After NBC weatherman Al Roker ripped into Mayor Bill de Blasio for controversially keeping schools open during a blizzard earlier this month, the two buried the hatchet on a live episode of Today this morning.
Last night was the premiere of Jimmy Fallon’s tenure on The Tonight Show. How well you think he did will probably be entirely dependent on how much you live-tweeted the production. (All of it? Did you live-tweet all of it?) Sites like Buzzfeed and The Huffington Post did a fair job of chronicling every moment of the program, in case there was anyone on the Internet who felt super-strongly about the show but couldn’t get to a TV in time. We shouldn’t really have to recap very much for you.
The NBC interview of Bode Miller in which interviewer Christin Cooper all but twisted Mr. Miller’s skis off to get him to cry about his dead brother was television at its most exploitative and absolute worst.
So long, Sean Hayes! Goodbye, Michael J. Fox! According to Variety, NBC will be yanking both Sean Saves the World and The Michael J. Fox Show off the air after the Olympics. Though a rep from the network said that Fox isn’t canceled (they’re looking to schedule it after April 3rd), it’s not looking good for NBC’s “broad comedy” strategy. Did our brief affair with 90s nostalgia finally, mercifully end? Wha happened?
We love comedian Natasha Leggero, and not because she’s a native New Yorker. She held her own at the boy’s club that was James Franco’s roast last year, and her whole drawling socialite shtick enhances, rather than encumbers, her vitriolic material.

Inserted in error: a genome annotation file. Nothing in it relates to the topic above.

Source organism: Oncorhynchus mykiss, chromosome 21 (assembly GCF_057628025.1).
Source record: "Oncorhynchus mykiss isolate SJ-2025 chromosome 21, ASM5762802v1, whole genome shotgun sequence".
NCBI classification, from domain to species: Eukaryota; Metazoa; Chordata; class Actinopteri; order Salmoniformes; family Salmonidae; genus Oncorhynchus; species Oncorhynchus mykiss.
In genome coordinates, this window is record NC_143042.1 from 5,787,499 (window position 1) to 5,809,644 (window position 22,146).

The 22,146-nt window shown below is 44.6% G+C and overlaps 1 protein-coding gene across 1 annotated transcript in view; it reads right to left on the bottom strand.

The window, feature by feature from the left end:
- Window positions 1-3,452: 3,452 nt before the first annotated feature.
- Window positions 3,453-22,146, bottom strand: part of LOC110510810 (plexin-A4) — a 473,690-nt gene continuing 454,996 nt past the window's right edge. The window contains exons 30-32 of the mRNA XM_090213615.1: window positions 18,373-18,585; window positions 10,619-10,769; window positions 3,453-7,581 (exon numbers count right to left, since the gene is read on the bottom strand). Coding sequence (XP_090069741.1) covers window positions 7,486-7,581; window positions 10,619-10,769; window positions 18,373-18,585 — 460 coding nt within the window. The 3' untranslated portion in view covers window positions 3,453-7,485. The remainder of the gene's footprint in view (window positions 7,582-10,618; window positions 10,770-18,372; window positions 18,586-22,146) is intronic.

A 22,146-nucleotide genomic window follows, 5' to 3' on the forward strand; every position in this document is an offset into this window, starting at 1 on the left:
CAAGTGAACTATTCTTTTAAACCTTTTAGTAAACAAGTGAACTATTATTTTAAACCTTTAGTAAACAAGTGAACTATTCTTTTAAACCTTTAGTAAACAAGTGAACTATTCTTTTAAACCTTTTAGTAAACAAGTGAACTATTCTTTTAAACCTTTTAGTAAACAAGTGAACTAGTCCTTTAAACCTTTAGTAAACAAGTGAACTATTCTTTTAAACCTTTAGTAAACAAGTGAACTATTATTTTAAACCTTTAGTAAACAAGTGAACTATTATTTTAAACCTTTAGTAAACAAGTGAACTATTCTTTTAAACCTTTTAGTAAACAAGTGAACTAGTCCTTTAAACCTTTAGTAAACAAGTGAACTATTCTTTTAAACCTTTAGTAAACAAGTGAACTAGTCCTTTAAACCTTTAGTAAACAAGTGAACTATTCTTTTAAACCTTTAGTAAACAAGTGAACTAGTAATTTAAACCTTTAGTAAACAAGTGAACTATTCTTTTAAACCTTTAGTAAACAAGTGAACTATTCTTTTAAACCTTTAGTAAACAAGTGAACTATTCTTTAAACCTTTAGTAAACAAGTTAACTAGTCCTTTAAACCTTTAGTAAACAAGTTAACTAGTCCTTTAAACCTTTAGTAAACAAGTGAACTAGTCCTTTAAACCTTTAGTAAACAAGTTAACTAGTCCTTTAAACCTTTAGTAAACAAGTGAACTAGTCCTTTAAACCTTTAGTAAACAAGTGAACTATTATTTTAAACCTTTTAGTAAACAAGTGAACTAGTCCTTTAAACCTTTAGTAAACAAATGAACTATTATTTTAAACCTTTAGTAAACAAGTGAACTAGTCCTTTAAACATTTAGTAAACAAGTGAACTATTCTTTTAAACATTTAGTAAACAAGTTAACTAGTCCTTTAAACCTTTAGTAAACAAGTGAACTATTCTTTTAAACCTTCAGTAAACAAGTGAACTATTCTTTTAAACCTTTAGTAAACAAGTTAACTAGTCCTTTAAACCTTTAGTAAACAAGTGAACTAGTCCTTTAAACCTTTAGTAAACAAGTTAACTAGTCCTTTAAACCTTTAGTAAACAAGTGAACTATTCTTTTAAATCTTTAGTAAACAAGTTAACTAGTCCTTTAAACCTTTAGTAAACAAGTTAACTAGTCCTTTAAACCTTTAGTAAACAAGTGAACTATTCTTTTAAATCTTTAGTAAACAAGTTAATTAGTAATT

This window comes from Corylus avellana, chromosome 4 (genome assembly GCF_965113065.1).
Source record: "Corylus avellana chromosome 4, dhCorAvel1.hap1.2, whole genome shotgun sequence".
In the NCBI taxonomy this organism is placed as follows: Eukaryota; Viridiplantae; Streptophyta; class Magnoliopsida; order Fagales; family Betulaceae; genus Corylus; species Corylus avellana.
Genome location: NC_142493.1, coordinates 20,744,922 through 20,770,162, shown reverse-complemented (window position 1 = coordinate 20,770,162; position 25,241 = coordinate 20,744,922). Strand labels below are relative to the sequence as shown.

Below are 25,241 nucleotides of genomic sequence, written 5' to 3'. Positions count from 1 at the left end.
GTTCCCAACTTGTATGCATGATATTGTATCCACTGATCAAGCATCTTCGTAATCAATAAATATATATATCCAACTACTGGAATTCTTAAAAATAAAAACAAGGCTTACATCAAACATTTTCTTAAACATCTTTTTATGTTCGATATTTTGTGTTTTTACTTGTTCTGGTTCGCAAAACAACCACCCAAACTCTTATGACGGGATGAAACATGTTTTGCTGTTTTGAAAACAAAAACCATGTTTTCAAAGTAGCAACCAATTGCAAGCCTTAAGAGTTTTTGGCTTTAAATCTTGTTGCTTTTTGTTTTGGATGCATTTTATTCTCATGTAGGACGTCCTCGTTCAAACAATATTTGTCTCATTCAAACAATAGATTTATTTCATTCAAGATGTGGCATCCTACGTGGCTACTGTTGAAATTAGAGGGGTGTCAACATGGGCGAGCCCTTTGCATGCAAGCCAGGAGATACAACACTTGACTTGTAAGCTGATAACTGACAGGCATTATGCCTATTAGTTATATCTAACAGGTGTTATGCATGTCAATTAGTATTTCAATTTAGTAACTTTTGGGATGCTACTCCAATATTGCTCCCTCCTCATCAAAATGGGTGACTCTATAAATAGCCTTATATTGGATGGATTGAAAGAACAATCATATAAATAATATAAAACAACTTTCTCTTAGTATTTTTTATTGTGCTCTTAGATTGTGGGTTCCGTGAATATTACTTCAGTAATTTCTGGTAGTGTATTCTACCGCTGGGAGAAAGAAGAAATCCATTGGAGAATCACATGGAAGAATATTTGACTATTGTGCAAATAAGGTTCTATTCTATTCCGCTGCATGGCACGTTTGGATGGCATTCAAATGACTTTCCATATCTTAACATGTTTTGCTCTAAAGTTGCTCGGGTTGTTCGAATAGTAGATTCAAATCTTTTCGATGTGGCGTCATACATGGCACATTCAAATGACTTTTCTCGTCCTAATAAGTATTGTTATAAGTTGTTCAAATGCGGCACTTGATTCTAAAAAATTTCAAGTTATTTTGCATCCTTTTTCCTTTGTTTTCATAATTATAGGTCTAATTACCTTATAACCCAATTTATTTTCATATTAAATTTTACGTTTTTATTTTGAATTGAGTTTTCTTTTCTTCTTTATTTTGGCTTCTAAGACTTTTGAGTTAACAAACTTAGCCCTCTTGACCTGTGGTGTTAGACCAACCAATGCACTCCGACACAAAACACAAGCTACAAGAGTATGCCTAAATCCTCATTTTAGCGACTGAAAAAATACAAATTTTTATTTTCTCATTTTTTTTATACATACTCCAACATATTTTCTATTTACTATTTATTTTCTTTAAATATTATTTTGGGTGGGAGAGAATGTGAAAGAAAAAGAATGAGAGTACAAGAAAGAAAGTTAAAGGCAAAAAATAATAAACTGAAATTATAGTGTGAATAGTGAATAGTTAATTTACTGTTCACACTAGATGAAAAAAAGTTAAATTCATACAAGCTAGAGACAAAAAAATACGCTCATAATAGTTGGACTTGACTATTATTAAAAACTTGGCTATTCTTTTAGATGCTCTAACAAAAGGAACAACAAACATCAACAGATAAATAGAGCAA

So let us just say, for the record, that the whole outrage over Ms. Leggero’s comments on NBC’s New Year’s Eve with Carson Daly broadcast felt kind of like a forced controversy First of all, Ms. Leggero and Jane Lynch, were asked about their thoughts regarding the latest Internet high-horsy scandal about something written on the SpaghettiOs Twitter account (oh, please bear with us), when the canned pasta company had tweeted “a picture of its SpaghettiOs mascot holding an American flag and asking people to ‘take a moment to remember #PearlHarbor with us.‘”
Late Night News
Thanks to the Internet, we can now watch some of the best shows that never were: Jack Black/Owen Wilson’s collaboration with Ben Stiller, Heat Vision and Jack; Scott Aukerman and BJ Porter’s The Right Now! Show; N.Y.P.D. Mounted (YES!) and many, many more. (Hey, Muholland Drive was a failed TV pilot.)
So at least Sarah Silverman’s NBC comedy Susan 313 is in good company. And now, thanks to the wonderful world we live, it’s available to watch online.
Around the town
Last night, Barack Obama was the guest on what appears to be a still-Jay Leno-hosted Tonight Show. Really? Who knew. Huh. Thought Jimmy Fallon had already taken over with all the fuss being made about him being named the successor to sit Johnny Carson’s old studio, but guess that’s not till February of next year. (Yes, we know Tonight with Leno still gets the best ratings.)
It was an odd show, mainly because it was such a serious show. Also, it was not a very funny show (despite it being President Obama’s birthday!). It seemed more like an episode of Larry King Live or Meet the Press, but with less interruption from the host. Really, P.O.T.U.S. just spoke about anything that was on his agenda–a lot of Snowden, a lot of Russia, a lot of Obamacare– with just occasional prompting from the all-to-eager Leno, whose ratings last night were the highest they’ve been since the last time Obama was on. Check out the segments, and analysis, below.